The story he told all began one afternoon when he heard an explosion in downtown New York City as he was walking through the streets. At that time, he was a reporter at the New York Daily News. “I heard sirens after that explosion and since it was my job to know what was happening when something was going wrong, I went to the site of the noise”, he told the students.
It was 1993. He arrived at the garage below the World Trade Center and police were pulling up. No police barriers were yet established. He told the audience—that was riveted on his every word— that one skill a reporter needs to perfect is to always walk with authority and determination right into a situation where no one wants you. He did that in 1993 and no one stopped him. And then, like the good storyteller he is , he showed the class what he meant. He held his yellow legal paper by his side, and purposefully walked up the lecture hall’s side aisle. “No one stopped me and I immediately saw a huge crater and knew that a bomb had gone off in this garage below the tallest building in NYC”. He began reporting and calling sources and by that night he had the story of an anti-U.S. Egyptian activist who rented a van and carried the bomb right into that garage.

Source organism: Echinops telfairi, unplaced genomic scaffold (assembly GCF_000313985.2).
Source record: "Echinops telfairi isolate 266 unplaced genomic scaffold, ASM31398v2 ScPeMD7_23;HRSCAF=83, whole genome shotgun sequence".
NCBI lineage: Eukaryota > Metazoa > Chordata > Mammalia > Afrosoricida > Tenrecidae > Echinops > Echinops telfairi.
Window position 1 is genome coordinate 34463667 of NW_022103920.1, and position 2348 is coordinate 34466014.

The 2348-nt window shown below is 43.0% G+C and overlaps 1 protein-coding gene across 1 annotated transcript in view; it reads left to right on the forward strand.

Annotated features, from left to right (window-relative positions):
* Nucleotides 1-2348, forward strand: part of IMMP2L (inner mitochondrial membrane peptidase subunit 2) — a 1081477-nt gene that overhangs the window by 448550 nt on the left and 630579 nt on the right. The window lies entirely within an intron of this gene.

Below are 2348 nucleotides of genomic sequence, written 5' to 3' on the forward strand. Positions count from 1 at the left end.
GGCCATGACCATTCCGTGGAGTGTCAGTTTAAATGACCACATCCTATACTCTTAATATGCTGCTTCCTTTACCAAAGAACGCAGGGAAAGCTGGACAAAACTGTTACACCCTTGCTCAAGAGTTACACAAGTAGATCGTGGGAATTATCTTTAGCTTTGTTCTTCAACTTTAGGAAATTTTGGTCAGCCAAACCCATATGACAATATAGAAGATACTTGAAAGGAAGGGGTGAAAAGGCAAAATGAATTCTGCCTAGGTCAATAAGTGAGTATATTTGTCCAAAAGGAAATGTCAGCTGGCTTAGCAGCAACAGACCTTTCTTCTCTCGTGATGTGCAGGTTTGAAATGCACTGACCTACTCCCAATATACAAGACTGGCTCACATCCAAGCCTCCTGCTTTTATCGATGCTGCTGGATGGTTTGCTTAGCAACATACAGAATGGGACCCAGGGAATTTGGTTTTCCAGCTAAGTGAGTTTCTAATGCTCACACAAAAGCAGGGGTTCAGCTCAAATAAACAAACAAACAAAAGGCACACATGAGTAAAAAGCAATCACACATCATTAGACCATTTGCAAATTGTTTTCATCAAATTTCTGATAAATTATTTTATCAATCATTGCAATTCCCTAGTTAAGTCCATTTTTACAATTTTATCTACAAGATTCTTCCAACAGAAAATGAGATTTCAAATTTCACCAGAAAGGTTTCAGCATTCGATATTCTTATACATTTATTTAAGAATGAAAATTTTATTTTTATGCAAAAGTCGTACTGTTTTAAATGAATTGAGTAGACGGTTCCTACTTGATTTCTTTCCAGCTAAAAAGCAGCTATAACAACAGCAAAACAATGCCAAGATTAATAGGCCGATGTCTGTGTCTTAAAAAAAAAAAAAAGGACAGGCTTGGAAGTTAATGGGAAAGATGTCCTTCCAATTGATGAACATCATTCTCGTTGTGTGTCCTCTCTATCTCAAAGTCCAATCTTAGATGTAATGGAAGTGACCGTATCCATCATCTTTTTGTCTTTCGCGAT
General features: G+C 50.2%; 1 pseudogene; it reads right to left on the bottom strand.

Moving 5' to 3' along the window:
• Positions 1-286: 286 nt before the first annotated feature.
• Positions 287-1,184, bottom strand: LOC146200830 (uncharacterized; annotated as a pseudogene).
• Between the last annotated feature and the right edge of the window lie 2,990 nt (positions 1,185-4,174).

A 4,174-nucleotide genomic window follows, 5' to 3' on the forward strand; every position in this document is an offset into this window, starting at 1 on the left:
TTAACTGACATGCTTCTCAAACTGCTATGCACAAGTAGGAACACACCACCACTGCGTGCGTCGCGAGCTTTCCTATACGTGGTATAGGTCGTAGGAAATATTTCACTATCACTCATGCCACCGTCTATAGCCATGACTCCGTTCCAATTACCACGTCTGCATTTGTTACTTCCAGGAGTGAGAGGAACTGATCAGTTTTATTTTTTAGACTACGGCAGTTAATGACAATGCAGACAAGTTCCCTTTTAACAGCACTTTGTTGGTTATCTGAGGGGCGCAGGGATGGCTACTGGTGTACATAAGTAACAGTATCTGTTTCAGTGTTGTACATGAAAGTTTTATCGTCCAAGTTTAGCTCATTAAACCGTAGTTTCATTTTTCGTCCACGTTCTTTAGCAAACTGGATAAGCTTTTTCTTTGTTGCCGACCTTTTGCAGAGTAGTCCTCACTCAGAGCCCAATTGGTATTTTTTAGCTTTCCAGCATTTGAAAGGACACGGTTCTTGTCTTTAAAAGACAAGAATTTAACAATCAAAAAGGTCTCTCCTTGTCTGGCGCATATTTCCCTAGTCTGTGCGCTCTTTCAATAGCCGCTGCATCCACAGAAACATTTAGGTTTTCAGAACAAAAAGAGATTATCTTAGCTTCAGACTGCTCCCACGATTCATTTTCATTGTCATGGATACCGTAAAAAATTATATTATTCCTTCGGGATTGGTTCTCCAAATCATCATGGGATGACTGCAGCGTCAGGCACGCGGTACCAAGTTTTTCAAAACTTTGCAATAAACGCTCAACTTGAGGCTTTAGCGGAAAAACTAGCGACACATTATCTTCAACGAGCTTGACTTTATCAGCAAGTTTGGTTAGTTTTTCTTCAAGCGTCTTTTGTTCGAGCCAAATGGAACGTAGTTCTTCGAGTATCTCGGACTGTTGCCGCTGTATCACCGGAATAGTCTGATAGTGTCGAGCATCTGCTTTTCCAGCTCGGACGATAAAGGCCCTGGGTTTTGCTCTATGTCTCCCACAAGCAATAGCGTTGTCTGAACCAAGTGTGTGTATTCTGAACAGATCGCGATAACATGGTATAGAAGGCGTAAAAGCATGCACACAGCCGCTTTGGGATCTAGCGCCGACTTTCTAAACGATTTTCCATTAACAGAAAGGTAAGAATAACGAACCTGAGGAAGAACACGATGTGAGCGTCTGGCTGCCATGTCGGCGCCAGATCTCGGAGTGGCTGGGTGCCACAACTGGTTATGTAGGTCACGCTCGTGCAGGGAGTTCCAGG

That night after he filed a story that revealed his deep reporting on what had happened, he met his old-fashioned, chain smoking editor in a bar. Over a few drinks, Sennott convinced the editor that he and a colleague should travel to Egypt to follow up on the story. The editor didn’t remember he said yes, but Sennott was in Egypt the next day.
“ I worked the story like I would anywhere. The streets of Cairo are just like the streets of Brooklyn,” he told the class. Within weeks he was at a meeting of Muslim activists in the Sudan who were upset at the U.S. There he met a tall, thin Saudi Arabian who was funding many of those activists. His name was Osama Bin Laden.